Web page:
Andrew – I have neither the time nor the inclination to restart an argument we’ve (meaning all of us at NRO) have had many times before. But let me say for the record that I’m often astounded by the inability of drug war opponents to treat with respect or good faith those they disagree with.
I know you obviously meant no offense to me personally, but the phrase “fatuous and self-indulgent,” it seems to me, could very well apply to countless legalization advocates who refuse to recognize that there is a good faith argument on the other side. Indeed, I think many of the folks who glibly talk about legalization as if it were a cure-all, a nigh-upon utopian remedy to the very real problems of the drug war miss a simple fact: If we legalized drugs tomorrow, America would have a lot more drug addicts the next day. Not a lot fewer. That would mean a lot more ruined lives. Having watched what drugs have done to people very close to me, including one friend who died in his twenties after years of heroin addiction, I don’t think a lot more cases like his would constitute huge progress.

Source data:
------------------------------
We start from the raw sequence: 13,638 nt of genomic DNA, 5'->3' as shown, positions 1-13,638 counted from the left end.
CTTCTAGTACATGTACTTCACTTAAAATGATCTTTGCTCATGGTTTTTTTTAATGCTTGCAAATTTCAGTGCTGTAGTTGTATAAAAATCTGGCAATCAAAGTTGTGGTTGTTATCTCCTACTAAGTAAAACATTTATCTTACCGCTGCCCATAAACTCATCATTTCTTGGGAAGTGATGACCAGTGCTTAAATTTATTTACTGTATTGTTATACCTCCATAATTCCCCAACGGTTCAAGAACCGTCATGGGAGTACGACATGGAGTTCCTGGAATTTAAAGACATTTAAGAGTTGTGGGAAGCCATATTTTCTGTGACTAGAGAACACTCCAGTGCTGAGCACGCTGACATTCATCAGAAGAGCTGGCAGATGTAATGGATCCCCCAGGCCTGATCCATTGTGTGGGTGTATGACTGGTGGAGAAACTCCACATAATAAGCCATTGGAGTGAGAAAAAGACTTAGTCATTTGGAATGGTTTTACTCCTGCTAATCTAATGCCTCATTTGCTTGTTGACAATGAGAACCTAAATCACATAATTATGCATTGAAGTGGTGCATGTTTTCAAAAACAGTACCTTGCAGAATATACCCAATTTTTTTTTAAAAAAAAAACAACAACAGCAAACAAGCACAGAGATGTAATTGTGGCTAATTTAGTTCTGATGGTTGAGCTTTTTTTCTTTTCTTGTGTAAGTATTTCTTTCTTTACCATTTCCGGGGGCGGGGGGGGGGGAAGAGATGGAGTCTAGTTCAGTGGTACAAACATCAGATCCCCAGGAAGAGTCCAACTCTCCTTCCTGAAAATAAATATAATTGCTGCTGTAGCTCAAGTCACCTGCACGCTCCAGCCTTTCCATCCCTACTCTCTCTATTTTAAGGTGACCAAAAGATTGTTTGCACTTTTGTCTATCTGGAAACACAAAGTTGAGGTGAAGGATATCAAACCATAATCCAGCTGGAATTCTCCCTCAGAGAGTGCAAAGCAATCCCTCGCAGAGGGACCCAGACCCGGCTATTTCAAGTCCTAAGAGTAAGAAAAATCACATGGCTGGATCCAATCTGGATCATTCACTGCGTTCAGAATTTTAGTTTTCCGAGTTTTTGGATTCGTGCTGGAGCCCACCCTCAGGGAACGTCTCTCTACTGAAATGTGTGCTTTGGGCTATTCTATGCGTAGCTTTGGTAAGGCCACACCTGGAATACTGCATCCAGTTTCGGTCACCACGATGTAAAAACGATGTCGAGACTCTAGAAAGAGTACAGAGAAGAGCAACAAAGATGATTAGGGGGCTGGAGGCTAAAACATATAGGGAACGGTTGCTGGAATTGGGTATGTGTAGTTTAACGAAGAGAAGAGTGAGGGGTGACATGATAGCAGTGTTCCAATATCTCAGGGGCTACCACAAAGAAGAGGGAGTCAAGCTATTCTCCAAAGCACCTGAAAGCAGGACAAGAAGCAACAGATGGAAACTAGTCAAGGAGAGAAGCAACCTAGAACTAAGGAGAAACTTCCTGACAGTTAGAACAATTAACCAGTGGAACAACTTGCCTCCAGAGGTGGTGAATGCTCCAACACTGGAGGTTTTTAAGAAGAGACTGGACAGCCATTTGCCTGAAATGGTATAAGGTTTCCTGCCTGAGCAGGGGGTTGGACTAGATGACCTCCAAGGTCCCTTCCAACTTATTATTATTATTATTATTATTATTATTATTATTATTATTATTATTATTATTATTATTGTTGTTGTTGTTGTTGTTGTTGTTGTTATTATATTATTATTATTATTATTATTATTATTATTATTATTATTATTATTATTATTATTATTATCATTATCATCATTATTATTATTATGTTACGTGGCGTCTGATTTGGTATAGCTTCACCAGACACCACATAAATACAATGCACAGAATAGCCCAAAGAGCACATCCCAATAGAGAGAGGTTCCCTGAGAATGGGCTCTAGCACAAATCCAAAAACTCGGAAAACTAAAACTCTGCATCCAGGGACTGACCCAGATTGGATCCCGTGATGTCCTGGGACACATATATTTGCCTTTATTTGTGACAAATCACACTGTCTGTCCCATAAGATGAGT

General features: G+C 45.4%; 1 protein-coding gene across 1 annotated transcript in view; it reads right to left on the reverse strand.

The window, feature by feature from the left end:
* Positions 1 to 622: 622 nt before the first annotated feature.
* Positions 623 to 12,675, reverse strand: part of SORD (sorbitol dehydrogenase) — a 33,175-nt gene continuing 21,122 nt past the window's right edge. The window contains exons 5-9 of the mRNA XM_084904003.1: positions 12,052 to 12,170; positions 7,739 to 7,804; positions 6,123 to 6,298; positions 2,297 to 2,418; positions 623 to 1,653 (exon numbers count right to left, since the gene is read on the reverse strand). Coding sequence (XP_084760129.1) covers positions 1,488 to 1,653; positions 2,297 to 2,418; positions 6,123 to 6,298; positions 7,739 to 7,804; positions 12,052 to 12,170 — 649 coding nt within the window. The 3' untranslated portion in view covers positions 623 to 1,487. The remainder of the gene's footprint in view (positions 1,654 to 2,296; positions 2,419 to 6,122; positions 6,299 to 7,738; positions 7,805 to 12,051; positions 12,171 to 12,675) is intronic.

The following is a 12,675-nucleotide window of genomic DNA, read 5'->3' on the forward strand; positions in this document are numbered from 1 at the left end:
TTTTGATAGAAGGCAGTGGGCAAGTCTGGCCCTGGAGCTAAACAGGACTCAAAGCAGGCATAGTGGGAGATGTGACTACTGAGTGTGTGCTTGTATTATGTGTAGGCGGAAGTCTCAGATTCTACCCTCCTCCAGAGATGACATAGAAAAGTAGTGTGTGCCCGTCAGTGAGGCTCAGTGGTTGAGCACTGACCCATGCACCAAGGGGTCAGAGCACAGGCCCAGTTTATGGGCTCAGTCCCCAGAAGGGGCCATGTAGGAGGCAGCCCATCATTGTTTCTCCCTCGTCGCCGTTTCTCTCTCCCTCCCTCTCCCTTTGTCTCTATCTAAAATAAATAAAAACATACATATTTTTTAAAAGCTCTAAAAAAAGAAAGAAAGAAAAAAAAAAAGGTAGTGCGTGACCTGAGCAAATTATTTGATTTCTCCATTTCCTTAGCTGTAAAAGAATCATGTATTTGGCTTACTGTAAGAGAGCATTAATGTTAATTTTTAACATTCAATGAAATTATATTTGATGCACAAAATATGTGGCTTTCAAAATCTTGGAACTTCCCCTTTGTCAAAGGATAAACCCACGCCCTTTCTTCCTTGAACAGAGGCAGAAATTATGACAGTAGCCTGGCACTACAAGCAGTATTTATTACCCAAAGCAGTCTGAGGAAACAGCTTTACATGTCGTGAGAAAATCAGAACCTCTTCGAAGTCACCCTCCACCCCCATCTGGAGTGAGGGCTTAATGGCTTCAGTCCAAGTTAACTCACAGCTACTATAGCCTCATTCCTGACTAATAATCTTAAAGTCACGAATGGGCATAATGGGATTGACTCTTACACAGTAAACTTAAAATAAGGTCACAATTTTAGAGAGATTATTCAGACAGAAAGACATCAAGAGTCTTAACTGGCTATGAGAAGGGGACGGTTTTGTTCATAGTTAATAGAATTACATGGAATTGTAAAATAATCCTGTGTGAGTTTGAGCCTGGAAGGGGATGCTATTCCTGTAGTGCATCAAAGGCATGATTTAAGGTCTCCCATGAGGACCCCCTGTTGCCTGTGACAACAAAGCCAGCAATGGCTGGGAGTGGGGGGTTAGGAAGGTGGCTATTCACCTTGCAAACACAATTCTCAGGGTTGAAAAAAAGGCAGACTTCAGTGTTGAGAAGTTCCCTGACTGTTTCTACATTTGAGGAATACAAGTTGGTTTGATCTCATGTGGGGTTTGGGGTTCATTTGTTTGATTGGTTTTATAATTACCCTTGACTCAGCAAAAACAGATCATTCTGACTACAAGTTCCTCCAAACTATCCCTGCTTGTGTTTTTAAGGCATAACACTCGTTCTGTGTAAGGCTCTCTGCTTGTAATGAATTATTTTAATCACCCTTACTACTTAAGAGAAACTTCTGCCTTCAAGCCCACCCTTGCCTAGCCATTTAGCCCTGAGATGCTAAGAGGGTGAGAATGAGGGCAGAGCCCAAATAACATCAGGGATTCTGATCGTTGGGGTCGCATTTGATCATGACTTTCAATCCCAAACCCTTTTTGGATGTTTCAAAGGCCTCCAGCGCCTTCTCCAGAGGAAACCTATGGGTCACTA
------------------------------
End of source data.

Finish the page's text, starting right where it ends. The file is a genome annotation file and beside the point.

Indeed, I think it is fatuous and self-indulgent to think so. Fatuous because there are simply no truly good answers (except perhaps in some future technology which makes for better drugs or better treatment) and self-indulgent because so many people who’ve used drugs and stopped think it’s just as easy for everybody else to do the same. I like personal responsibility too Andrew, but personal responsibility requires humans to have the capacity to be rational actors. Drug addiction robs many people of precisely that capacity.
I understand that there are real problems of constructing public policies around the misfortune of a relatively small number of individuals. I just wish more pro-legalization conservatives would make the small concession of admitting that they are comfortable with the fate they will in all likelihood be consigning those individuals to if they got their way.